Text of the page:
BIRMINGHAM, AL – A pastor in a regional church who has found nearby churches copying his method of worship wants them stopped, and has unleashed a storm of controversy over the following legal battle – one which has invoked federal copyright law, the Digital Millennium Copyright Act and even patent law.
James Keppelmeyer is the pastor at Lake Valley Baptist Church, where he has been conducting his small community oriented services since 1977. In that time he says he has changed the way the community relates to the church.
“We’ve had people coming here you wouldn’t ever have considered churchgoers ten, even five years ago” Keppelmeyer says. “I put this down to hard work by myself and the community. Once you get the right process in place, there’s nothing you can’t do.”
However four years ago parishioners Sarah & Kevin Salter moved away from the area into the city, and due to the distances involved changed to a different church.
“We told them we’d miss them, and understood they needed to worship close to their new home within their own community” says Keppelmeyer. “They went on their way and we wished them the best of luck. Life is ever changing and that ongoing growth is what moved the Salters away from us.”
Upon meeting with the Salters in later years however, Keppelmeyer’s suspicions were aroused when Sarah mentioned the new church was “just like the old.”
They too had a community of parishioners who met on a Sunday. They mentioned the same bible readings, community support – even bake sales and an inspirational pastor who captivated his audiences.
“That’s when I first realised something was amiss,” Keppelmeyer claims, “but I never imagined what thievery I’d discover.”
He decided to investigate further, and over a period of three more Sundays in early 2003 sent followers loyal to himself into the newer Greenside Baptist Church to record their services. Now armed with video and audio evidence, he discovered they were conducting ceremonies almost identical to his own.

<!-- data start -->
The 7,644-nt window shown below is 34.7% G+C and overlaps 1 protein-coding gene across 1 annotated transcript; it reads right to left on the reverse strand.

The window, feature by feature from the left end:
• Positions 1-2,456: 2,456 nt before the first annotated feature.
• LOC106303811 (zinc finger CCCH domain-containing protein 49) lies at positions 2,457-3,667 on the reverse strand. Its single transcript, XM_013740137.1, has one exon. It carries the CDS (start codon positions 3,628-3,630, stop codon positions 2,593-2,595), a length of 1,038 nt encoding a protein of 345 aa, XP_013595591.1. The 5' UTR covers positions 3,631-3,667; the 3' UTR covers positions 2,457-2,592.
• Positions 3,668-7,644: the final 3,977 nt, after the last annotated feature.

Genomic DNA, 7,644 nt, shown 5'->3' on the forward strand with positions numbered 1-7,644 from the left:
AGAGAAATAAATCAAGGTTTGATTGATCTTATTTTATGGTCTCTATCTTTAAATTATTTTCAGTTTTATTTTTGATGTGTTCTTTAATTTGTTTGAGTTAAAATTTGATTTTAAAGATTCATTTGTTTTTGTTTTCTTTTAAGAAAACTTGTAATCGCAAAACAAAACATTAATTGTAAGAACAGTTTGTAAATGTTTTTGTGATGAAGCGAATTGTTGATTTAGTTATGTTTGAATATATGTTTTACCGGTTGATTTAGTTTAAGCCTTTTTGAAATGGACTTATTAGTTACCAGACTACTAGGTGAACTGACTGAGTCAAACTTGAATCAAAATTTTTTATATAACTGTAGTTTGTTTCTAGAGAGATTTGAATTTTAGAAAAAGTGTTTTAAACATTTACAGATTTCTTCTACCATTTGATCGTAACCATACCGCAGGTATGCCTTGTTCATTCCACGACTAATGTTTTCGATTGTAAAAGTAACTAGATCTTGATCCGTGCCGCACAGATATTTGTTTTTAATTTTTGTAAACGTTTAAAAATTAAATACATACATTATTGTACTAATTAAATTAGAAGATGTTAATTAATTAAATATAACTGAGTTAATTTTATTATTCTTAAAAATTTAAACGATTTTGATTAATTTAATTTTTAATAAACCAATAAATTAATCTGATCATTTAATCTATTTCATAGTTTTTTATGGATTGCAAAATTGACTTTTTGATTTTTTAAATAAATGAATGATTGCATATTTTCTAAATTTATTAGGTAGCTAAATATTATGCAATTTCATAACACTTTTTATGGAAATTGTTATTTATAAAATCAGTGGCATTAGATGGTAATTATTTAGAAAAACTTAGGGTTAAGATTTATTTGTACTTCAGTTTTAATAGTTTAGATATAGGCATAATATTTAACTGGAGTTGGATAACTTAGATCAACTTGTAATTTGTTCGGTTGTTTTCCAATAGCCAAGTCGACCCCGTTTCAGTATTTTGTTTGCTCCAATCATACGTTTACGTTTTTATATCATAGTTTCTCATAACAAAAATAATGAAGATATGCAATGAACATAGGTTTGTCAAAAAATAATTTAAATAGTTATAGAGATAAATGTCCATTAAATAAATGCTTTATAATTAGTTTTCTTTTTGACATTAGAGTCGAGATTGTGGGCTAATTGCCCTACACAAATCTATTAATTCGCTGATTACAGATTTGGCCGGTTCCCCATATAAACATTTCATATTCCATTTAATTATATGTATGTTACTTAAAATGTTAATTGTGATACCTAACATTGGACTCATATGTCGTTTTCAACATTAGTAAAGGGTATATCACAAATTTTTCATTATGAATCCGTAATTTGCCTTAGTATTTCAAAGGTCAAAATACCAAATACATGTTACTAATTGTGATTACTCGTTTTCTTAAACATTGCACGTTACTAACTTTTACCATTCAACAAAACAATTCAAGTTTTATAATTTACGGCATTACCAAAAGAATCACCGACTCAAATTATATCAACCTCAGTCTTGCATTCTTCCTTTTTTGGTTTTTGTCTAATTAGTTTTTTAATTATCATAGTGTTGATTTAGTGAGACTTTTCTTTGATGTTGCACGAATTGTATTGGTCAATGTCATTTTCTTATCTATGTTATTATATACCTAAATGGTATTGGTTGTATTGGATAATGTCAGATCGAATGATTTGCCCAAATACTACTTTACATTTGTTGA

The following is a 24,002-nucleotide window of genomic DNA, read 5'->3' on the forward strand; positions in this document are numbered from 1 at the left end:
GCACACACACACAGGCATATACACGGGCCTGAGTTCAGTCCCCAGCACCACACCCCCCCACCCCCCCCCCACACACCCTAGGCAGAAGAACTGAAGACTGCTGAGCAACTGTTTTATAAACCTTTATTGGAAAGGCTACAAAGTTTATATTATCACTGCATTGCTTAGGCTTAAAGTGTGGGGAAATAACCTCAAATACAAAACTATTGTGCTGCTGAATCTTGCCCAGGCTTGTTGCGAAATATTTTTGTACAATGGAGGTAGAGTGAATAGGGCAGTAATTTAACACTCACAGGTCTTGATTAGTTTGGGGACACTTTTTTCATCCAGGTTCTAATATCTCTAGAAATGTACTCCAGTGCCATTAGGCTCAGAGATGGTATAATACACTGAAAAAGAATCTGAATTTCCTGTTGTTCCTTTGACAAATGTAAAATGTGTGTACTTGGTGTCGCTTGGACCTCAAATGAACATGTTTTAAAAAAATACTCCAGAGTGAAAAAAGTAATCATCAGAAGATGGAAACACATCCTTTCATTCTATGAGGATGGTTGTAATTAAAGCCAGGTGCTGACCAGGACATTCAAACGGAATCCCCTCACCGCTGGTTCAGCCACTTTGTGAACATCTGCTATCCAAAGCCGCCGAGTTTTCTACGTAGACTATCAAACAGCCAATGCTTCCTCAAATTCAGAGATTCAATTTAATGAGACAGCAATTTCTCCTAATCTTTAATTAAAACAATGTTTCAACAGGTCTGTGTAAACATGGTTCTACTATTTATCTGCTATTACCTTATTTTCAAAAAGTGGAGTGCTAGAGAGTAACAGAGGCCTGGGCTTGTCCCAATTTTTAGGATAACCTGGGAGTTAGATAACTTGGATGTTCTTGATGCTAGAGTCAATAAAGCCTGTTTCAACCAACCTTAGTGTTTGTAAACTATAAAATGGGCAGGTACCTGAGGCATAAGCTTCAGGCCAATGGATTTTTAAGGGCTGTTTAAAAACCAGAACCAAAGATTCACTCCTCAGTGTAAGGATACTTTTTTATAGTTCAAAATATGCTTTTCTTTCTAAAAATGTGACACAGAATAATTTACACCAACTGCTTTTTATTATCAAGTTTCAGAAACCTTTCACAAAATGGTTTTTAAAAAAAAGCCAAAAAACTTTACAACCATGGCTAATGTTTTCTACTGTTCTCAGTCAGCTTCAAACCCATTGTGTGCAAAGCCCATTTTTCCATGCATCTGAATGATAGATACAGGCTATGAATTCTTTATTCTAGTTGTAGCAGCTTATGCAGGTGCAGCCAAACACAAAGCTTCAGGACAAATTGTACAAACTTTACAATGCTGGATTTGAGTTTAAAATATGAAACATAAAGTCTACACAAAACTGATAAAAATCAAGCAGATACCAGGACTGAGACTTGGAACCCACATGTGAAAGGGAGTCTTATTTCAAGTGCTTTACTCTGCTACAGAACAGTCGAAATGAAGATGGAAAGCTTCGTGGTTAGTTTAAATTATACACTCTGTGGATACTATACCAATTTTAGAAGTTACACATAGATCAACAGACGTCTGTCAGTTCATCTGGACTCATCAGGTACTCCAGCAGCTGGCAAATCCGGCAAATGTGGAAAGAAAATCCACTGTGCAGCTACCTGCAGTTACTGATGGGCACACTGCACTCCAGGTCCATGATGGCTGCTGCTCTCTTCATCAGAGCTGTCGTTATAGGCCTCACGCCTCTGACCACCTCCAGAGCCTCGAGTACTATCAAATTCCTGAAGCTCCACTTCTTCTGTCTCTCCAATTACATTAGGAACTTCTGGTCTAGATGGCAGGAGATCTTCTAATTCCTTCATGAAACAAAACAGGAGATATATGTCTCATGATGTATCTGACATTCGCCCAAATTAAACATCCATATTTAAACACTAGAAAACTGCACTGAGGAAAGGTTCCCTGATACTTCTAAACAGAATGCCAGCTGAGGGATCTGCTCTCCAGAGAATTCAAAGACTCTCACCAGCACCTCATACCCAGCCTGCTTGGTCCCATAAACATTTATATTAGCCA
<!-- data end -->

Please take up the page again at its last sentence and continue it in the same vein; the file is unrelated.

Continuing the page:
“The sermons, the hymns, even the layout of the building. I was stunned. it was as if I was in my own church. I felt like my heart had been torn from my chest.” With this revelation Keppelmeyer contacted his attorney and sent a cease & desist letter to Greenside.
Keppelmeyer based his claims on infringement of copyright law, but the pastor in the rival church hit back. Dr. Ray Seppelt, pastor at Greenside claims he first attempted discussions with Keppelmeyer, but “Trying to talk sense into the man proved fruitless” he said, and decided to fight fire with fire in July 2003.
Eighty four year old Seppelt claims that while his church is indeed newer than Keppelmeyer’s, he has been in the ministry far longer, having been performing Christ’s work since 1951. Not only was Keppelmeyer infringing on his own copyrighted services, Seppelt claims, but he had done so contrary to the DMCA.
“We are a community of open, honest people. That’s how we work. Br. Keppelmeyer has sneaked in, using lies and the cover of proprietary deception to record how we work.”
Seppelt believes this form of reverse engineering of his services falls under the protection of the DMCA, and is sure a reasonable court will agree with him.
The division between the two churches has escalated over the last 18 months, and looks to step up beyond a simple copyright dispute with Keppelmeyer’s latest move.
Keppelmeyer has applied for a patent on the concept & method of worship. While he promises convenient licensing terms to most churches, these licenses come at a cost, and churches must sign declarations that they will not copy his “unique combination of community spirit, sermon methods and family involvement.”
Keppelmeyer has already stated he will not be licensing his worship model to Seppelt and the Greenside Baptist Church.
Investigations into the validity of Keppelmeyer’s patent application are ongoing, but are expected to come up against challenges of prior art by local rabbi Neville Schoenberg.